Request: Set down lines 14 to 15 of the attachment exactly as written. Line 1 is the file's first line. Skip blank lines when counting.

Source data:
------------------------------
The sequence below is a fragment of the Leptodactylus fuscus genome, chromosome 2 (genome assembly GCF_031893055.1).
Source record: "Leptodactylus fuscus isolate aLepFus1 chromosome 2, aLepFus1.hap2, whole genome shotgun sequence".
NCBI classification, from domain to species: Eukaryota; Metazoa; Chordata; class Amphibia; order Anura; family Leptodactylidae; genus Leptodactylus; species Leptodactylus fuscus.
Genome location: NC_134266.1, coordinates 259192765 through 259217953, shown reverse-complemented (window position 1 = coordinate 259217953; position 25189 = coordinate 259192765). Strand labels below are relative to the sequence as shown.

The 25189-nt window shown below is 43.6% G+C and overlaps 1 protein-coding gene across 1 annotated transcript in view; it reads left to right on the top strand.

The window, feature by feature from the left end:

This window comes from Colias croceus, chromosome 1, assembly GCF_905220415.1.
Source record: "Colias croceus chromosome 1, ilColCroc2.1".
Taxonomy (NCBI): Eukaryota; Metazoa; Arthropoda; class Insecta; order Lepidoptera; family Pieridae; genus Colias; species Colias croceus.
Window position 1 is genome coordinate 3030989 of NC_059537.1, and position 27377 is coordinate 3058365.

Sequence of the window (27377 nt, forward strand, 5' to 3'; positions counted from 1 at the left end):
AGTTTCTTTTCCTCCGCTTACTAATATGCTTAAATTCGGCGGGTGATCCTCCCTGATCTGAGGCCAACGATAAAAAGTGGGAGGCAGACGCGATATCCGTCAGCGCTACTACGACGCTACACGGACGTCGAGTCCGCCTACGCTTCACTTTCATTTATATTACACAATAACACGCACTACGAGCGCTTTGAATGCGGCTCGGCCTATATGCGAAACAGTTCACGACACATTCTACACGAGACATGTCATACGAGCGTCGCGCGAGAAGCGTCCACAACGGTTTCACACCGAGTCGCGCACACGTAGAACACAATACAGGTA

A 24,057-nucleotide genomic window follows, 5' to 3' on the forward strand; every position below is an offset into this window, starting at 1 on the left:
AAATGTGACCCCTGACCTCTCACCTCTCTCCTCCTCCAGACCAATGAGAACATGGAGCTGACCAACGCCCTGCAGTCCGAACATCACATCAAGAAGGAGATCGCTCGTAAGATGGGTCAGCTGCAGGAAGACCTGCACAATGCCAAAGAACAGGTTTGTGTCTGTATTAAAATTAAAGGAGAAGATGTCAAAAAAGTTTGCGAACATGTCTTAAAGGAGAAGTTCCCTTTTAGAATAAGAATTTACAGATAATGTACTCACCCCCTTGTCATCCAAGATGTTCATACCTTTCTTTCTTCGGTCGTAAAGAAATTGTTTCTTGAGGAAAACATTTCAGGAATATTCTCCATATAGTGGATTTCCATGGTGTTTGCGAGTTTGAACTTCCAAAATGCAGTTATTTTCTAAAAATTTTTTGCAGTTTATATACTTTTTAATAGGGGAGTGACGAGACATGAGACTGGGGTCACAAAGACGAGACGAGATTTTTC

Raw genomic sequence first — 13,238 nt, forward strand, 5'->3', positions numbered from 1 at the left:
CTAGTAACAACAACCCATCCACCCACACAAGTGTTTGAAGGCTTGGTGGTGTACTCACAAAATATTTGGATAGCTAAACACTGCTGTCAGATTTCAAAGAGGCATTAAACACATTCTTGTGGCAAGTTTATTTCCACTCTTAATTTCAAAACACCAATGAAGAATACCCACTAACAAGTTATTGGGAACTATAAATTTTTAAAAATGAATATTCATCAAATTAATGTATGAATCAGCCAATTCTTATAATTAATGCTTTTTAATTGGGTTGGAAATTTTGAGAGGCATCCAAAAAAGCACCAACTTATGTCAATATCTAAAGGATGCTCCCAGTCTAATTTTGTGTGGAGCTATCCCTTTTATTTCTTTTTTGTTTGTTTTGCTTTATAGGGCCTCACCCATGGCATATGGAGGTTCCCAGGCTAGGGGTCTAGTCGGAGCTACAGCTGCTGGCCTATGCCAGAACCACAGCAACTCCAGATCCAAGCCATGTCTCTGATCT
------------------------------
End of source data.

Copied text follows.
AAATGTGACCCCTGACCTCTCACCTCTCTCCTCCTCCAGACCAATGAGAACATGGAGCTGACCAACGCCCTGCAGTCCGAACATCACATCAAGAAGGAGATCGCTCGTAAGATGGGTCAGCTGCAGGAAGACCTGCACAATGCCAAAGAACAGGTTTGTGTCTGTATTAAAATTAAAGGAGAAGATGTCAAAAAAGTTTGCGAACATGTCTTAAAGGAGAAGTTCCCTTTTAGAATAAGAATTTACAGATAATGTACTCACCCCCTTGTCATCCAAGATGTTCATACCTTTCTTTCTTCGGTCGTAAAGAAATTGTTTCTTGAGGAAAACATTTCAGGAATATTCTCCATATAGTGGATTTCCATGGTGTTTGCGAGTTTGAACTTCCAAAATGCAGTTATTTTCTAAAAATTTTTTGCAGTTTATATACTTTTTAATAGGGGAGTGACGAGACATGAGACTGGGGTCACAAAGACGAGACGAGATTTTTC

Raw genomic sequence first — 13,238 nt, forward strand, 5'->3', positions numbered from 1 at the left: